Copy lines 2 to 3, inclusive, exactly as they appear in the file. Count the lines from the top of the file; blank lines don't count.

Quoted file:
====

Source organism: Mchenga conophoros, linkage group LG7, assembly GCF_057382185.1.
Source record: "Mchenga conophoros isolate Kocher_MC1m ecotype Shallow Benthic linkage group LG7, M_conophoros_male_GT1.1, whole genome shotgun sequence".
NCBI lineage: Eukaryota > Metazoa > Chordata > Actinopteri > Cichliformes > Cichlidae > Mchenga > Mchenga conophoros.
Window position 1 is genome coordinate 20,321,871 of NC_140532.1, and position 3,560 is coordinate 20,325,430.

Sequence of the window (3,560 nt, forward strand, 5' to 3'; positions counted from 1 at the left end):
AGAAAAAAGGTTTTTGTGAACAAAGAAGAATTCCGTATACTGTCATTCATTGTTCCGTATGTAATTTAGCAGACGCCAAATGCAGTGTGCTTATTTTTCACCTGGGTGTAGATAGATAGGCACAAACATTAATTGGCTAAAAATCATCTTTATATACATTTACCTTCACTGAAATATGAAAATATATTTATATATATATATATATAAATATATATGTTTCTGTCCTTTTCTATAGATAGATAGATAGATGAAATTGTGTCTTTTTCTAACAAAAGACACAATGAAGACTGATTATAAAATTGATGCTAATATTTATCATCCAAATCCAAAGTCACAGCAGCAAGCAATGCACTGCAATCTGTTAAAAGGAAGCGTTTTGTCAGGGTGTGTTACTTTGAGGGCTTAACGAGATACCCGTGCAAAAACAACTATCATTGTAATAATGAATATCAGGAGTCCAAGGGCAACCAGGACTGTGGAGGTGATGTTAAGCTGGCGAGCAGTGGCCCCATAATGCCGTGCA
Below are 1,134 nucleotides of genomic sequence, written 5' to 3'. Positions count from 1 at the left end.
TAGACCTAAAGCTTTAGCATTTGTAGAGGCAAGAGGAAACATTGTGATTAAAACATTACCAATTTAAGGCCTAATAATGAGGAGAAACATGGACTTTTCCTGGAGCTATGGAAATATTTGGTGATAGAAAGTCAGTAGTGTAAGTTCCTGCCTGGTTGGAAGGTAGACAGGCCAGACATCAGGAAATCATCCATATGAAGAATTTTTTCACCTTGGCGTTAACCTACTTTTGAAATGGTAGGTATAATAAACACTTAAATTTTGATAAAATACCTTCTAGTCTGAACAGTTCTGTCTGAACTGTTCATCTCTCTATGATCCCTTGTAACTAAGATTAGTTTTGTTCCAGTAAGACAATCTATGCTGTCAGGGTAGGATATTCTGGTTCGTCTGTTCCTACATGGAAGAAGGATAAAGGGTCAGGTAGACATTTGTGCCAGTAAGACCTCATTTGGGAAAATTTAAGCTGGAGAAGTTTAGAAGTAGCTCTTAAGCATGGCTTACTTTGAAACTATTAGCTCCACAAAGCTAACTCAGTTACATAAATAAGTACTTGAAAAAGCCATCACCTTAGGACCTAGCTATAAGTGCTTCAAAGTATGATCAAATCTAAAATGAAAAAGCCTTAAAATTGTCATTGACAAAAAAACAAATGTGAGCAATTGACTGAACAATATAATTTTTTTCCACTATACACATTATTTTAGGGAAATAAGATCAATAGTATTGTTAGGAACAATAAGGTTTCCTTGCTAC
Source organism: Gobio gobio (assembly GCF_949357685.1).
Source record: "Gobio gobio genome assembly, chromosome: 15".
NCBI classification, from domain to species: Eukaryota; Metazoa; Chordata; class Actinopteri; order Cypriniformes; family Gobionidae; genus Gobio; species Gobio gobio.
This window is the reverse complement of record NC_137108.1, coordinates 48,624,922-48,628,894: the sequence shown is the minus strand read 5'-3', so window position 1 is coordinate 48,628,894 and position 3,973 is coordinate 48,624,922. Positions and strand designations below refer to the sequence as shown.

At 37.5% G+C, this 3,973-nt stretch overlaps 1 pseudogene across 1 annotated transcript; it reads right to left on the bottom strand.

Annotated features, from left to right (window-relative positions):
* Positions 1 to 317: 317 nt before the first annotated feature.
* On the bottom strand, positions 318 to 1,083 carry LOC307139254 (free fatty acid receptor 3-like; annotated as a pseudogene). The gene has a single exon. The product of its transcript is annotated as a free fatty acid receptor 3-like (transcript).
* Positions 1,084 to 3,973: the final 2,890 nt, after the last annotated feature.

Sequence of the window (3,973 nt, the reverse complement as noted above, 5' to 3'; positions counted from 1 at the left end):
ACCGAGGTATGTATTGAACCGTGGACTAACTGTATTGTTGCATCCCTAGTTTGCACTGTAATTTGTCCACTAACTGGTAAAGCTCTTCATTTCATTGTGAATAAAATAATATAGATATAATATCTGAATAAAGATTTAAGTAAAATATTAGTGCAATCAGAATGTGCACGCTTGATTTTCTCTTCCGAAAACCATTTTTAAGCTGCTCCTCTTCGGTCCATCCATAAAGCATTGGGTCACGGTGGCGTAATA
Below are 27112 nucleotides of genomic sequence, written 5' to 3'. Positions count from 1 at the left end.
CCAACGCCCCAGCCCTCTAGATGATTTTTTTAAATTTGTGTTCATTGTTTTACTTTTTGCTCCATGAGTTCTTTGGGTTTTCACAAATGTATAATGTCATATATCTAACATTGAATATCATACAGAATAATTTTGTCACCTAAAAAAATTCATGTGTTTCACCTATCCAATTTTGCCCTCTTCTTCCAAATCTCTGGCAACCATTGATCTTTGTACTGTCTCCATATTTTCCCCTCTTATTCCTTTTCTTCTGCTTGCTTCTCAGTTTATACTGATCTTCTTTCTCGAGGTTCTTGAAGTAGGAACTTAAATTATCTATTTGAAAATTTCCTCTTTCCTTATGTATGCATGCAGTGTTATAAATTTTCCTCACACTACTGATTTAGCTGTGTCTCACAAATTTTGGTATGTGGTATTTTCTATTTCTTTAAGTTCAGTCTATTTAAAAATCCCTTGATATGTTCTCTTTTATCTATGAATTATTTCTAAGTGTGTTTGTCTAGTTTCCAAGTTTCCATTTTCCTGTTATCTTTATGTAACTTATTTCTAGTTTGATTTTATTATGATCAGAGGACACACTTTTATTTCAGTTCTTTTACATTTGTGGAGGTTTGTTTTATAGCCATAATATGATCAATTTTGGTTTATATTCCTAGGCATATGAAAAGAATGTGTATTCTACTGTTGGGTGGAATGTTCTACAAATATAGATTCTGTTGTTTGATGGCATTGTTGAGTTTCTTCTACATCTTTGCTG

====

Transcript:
Source record: "Mchenga conophoros isolate Kocher_MC1m ecotype Shallow Benthic linkage group LG7, M_conophoros_male_GT1.1, whole genome shotgun sequence".
NCBI lineage: Eukaryota > Metazoa > Chordata > Actinopteri > Cichliformes > Cichlidae > Mchenga > Mchenga conophoros.